During your kitten’s first year, they will go through a number of changes as they reach growth and developmental milestones. By knowing what to expect as your feline friend grows, you can help guide them, ensuring they grow up happy, healthy, and confident. Our Neighborhood Veterinary Centers of La Marque team describes several kitten milestones you can expect during your feline friend’s first year. 

Your kitten will grow extremely quickly

You will notice your kitten growing extremely rapidly during their first six months, seemingly changing from a tiny mewling infant to a gangly teenager overnight. In general, kittens gain one pound of weight per month during their first six months. Once your kitten reaches the six-month mark, their rapid growth will slow, but they will continue to put on weight as their body fills out.

Your kitten will lose their baby teeth

Kittens start getting their first  (i.e., deciduous) teeth around 3 to 4 weeks of age, and should have all of their baby teeth by 8 weeks of age. A kitten’s baby teeth begin falling out around 14 to 16 weeks of age, and their adult (i.e., permanent) teeth replace these. Your kitten’s adult teeth should all be in place by the time they are 6 months of age. To help prevent your kitten from developing periodontal problems if any baby teeth are still in place, your veterinarian will recommend extracting them during their spay or neuter surgery.

Your kitten will need to switch to adult food

Kittens experience a huge growth spurt during their first year, so they need a proper diet to support their development. Unlike adult cat food, kitten food has higher calories and more protein and fat content to provide playful, growing kittens with adequate energy. Kitten food is also formulated with the appropriate balance of vitamins, minerals, and other nutrients necessary for a kitten’s developing organs, senses, and immune system.

Once your kitten reaches physical maturity around 1 year of age, they no longer need all those calories, and their nutritional requirements will also change. Continuing to feed your now-adult cat a kitten diet can result in excessive weight gain, so make a gradual switch to an appropriate adult diet at that time.

Your kitten will go through a socialization period

Unlike puppies, who experience a socialization period from about 3 to 16 weeks of age, kittens have a much shorter socialization window that typically closes before they leave their mother and littermates. Kittens’ socialization period—during which they are most receptive to new experiences—is between 2 and 7 weeks, but the period can extend up to 14 weeks.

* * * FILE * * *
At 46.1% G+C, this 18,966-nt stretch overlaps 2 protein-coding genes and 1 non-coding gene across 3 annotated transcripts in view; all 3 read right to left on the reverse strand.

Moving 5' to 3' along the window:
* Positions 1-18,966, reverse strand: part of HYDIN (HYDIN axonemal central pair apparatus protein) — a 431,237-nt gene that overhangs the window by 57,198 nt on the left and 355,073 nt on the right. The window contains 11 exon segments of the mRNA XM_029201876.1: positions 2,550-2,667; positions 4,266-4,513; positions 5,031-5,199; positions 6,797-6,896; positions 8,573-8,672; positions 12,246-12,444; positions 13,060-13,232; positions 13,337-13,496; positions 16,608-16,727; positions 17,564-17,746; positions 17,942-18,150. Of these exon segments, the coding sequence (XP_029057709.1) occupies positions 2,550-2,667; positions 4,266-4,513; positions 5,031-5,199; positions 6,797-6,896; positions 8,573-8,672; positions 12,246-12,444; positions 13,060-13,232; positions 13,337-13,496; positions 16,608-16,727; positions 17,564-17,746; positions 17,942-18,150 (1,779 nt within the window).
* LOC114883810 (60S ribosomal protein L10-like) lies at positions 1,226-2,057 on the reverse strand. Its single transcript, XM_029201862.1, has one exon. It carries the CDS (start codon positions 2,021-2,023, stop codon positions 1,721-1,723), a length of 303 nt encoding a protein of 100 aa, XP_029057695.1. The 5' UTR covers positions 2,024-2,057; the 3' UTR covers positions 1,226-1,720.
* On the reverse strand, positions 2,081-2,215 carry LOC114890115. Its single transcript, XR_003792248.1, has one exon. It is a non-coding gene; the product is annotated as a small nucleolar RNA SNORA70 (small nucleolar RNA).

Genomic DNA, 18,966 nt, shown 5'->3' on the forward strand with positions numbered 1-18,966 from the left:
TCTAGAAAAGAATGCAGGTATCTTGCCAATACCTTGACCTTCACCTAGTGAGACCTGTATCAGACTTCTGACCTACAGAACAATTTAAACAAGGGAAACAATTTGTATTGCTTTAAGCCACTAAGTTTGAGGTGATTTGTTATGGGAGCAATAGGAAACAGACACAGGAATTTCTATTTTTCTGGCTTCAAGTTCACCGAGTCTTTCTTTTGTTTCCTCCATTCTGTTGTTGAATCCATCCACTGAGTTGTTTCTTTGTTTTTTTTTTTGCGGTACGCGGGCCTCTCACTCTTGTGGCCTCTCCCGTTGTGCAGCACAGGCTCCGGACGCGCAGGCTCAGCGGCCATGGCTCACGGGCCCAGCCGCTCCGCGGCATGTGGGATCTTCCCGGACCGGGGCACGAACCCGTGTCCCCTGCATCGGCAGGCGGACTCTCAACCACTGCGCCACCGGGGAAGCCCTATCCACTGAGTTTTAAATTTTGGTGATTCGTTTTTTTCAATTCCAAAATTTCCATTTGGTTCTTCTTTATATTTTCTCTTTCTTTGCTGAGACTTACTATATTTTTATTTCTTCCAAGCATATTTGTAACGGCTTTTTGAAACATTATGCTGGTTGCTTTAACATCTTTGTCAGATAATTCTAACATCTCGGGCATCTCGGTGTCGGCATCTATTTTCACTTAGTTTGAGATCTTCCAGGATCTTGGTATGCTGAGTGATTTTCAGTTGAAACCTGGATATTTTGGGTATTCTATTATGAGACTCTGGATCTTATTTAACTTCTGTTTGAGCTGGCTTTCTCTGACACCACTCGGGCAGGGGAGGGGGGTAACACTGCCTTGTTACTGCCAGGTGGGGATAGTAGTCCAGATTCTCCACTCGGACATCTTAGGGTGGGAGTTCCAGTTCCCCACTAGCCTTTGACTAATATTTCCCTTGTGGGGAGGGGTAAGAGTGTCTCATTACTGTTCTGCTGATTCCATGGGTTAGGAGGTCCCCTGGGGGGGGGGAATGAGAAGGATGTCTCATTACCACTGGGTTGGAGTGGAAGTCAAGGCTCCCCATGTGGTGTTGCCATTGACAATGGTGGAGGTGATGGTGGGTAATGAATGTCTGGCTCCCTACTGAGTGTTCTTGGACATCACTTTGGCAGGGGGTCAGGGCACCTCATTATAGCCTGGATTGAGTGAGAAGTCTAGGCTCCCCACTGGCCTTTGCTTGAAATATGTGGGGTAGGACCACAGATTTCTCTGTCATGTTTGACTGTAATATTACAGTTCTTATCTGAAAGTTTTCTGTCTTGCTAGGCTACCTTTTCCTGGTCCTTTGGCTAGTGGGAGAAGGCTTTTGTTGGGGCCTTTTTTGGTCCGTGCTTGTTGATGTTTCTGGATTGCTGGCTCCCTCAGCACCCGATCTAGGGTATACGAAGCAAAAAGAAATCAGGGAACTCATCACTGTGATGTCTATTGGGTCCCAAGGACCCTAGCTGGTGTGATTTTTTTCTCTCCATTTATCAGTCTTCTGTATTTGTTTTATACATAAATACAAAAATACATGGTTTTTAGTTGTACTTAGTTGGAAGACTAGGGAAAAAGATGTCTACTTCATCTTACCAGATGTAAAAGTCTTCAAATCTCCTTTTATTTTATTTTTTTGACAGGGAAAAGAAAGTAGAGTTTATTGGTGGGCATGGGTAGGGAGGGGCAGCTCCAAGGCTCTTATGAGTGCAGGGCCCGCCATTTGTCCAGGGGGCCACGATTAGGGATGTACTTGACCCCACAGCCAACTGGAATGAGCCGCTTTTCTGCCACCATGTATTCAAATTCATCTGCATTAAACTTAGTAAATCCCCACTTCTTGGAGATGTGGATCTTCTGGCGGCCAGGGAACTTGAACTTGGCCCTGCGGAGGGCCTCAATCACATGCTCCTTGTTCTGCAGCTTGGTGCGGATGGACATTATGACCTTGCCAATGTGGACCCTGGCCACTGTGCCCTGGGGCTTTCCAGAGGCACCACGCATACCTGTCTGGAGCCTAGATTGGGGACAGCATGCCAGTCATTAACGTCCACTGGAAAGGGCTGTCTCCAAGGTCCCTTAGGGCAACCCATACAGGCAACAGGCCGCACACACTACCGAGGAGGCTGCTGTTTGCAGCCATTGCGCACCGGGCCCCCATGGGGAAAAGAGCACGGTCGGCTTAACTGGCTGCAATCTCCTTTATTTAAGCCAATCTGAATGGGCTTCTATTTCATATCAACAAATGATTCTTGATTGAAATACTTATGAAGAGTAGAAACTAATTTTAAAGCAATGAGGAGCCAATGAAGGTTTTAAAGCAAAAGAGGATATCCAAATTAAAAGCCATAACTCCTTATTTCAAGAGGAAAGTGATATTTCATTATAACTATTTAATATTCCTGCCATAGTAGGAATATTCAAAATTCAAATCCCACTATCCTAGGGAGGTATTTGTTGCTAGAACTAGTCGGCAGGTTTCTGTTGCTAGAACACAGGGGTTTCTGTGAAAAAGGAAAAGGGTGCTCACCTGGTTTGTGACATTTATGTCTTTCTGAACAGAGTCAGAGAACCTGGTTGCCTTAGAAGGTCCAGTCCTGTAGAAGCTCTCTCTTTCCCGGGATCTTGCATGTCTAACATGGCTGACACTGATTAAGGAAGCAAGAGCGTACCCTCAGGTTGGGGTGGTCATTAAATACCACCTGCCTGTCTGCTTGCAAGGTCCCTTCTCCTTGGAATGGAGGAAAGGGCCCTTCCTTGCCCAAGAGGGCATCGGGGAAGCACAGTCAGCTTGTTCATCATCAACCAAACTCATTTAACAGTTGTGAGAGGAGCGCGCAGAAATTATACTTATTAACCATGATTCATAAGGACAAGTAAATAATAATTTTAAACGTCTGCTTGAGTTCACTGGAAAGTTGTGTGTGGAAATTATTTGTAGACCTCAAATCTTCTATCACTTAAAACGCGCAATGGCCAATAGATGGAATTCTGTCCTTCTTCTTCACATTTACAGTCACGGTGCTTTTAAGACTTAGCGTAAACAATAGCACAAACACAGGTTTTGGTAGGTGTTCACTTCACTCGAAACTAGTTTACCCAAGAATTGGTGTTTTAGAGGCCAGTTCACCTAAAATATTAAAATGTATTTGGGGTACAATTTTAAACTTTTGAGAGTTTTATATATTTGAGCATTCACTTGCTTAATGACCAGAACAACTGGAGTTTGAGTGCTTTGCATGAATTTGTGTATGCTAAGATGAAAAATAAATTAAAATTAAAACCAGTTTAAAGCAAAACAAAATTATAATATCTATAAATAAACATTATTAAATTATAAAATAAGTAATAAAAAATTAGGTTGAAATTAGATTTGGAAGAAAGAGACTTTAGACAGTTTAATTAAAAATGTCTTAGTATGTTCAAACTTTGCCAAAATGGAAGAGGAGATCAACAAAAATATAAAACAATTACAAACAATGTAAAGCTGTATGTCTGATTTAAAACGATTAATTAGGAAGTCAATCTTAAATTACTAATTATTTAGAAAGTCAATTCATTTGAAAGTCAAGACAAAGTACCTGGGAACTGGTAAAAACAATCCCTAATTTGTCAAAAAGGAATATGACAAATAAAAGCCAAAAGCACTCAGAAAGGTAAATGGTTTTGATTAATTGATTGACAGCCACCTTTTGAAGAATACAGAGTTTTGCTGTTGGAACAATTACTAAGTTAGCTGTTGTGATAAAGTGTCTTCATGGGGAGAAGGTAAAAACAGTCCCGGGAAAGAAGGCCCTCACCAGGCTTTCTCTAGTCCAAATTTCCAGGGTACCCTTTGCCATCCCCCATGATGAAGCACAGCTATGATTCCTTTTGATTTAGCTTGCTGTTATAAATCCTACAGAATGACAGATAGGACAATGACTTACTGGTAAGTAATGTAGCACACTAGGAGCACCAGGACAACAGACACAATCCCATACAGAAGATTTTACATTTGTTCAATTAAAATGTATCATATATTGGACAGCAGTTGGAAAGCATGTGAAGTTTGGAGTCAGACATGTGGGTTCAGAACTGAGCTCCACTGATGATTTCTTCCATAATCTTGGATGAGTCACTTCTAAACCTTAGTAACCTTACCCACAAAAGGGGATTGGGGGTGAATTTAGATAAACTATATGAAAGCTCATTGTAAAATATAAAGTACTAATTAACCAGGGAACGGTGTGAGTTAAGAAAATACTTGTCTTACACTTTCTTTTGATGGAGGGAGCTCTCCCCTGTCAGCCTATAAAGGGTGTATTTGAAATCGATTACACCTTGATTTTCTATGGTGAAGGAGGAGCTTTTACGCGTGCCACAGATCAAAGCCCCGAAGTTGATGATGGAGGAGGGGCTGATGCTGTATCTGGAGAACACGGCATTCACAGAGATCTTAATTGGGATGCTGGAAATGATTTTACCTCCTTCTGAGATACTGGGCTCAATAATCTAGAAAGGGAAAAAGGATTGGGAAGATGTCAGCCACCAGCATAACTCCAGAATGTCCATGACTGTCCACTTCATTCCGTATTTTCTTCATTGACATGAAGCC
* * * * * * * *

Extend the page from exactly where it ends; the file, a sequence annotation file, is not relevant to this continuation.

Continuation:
During your kitten’s socialization period, they will learn how to interact with other cats, animals, people, and the world around them. To help your kitten develop into a friendly, confident, well-adjusted cat, positive experiences are critical. Allow your kitten to approach new experiences at their own pace, and reward them for being brave and accepting. This is the ideal time to acclimate your kitten to grooming, handling, traveling in a carrier, and other pets. 

Your kitten will need to be spayed or neutered

Kittens can reach sexual maturity—and begin breeding—as young as 4 months of age. To tackle feline overpopulation, animal advocates have introduced an initiative recommending that kittens who are 5 months of age be spayed or neutered. By having your kitten spayed or neutered at this age, you help prevent them from developing various health and behavior issues, particularly malignant mammary cancer in females and urine marking behavior in males.

Your kitten will require regular wellness care

To help protect your kitten from infectious diseases and parasites, ensure they receive regular wellness care. Preventive veterinary care helps ensure that your kitten will grow into a healthy adult cat. Typically, kitten wellness visits start between 6 and 8 weeks of age, and are scheduled for every 3 to 4 weeks until your kitten is about 16 weeks old. Your Neighborhood Veterinary Centers of La Marque veterinarian will discuss normal kitten behavior, litter box training, socialization, proper diet, and the many aspects of raising a happy, healthy cat. In addition to discussing behavior and training during your kitten’s preventive care visits, your veterinarian will provide your feline friend with the following:

Your kitten’s first year will be full of physical growth and developmental milestones. Start them off right by scheduling their preventive care visits. Give our Neighborhood Veterinary Centers of La Marque team a call to set up your kitten’s first visit.